Review Summary: Heavy goodness.
It’s not easy moving on without your vocalist. The forefront of most musical endeavours, it can be hard to find a replacement that suffices with both the music and the fanbase. Of course, Veil of Maya finds that idea completely irrelevant. Picking up former Arms of Empire vocalist Lukas Magyar for 2015’s Matriarch
, their foray into a slightly more streamlined sound resulted in one of their most focused releases yet, for better or for worse. And False Idol
continues in the same vein, but tightens the loose ends from their previous outing and hits hard, resulting in a listen that showcases a band more than content with their sound than ever.
Despite its revitalised sound, Matriarch
was a bit too by-the-numbers; a safe release that looked to incorporate new ideas without sounding too jarring to the listener. False Idol
, on the other hand, finds the quartet looking to solidify their newfound sound with a far more focused approach. Magyar’s range as both a harsh and clean vocalist is admirable, and really sells the further incorporation of streamlined songwriting; though his hooks still don’t grab as much as their contemporaries, his capabilities far outweigh the negatives brought forth by this. ‘Whistleblower’ has a rather lacklustre hook, but his harsh sections really sell the heavy-soft dynamic of the track. What sells his vocals best, however, are the heavier tracks. ‘Follow Me’ is by far the heaviest track here, and doesn’t waste its opportunity to shine. It weaves between blast beats and short electronic interludes with ease, carried by another throaty performance from Lukas.
What Veil of Maya does best, however, is incorporate that prog-djent goodness into their sound, and here it’s no different. Although it does at times border on Periphery worship, it does just enough to separate itself from the aforementioned and be a memorable beast in its own right. Guitarist Marc Okubo continues to prove his prowess at creating riffs that are both technically mesmerising and equally crushing, and bassist Danny Hauser creates the perfect backbone for his capabilities to be on full display. Both ‘Livestream’ and the aforementioned ‘Follow Me’ riff hard without sounding pretentious, and continues to add the flair to the Veil of Maya sound. Drummer Sam Applebaum is no slouch either; he knows when and where to let loose, and when he does, such as on ‘Fracture’, it adds some nice meat to the tracks, though it does beckon as to why he isn’t allowed the freedom to go wild as frequently as he could be.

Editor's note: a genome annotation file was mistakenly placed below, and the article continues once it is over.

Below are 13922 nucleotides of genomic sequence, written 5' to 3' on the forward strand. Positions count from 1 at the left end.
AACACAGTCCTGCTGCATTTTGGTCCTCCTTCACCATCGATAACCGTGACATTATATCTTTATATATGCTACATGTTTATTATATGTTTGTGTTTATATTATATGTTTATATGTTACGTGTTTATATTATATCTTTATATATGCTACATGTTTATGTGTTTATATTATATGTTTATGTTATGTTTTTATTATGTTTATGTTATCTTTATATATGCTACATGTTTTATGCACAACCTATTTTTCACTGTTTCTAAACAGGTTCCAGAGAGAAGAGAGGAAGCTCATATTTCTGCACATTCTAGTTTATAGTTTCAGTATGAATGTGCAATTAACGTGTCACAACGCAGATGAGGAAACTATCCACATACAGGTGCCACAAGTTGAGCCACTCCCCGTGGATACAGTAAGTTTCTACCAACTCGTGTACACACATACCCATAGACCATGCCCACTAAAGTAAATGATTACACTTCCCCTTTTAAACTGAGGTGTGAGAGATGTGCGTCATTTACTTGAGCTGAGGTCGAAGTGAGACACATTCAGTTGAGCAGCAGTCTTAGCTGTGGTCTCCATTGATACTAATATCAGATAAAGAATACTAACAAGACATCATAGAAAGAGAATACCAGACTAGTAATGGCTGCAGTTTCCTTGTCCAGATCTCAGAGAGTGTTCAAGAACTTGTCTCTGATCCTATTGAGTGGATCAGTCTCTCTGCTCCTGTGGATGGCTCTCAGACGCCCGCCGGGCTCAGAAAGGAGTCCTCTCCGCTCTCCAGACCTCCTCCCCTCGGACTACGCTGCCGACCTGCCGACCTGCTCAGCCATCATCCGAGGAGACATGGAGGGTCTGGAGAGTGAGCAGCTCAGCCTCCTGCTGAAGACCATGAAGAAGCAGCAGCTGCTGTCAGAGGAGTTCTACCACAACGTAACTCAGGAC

What shortcomings present themselves on False Idol
are quickly forgotten by the time they pass by due to the nature of the album just being heavy fun. The more streamlined approach to songwriting is a welcome addition, allowing tracks to sound far more complete without overstaying their welcome. Instrumentation and vocals come together brilliantly throughout, and although the album can begin to drag due to the 45-minute runtime, the nature of the album allows this to be more of a blessing than a cure; these songs shred, and you should shred with them.
Recommended Tracks: Fracture, Pool Spray, Follow Me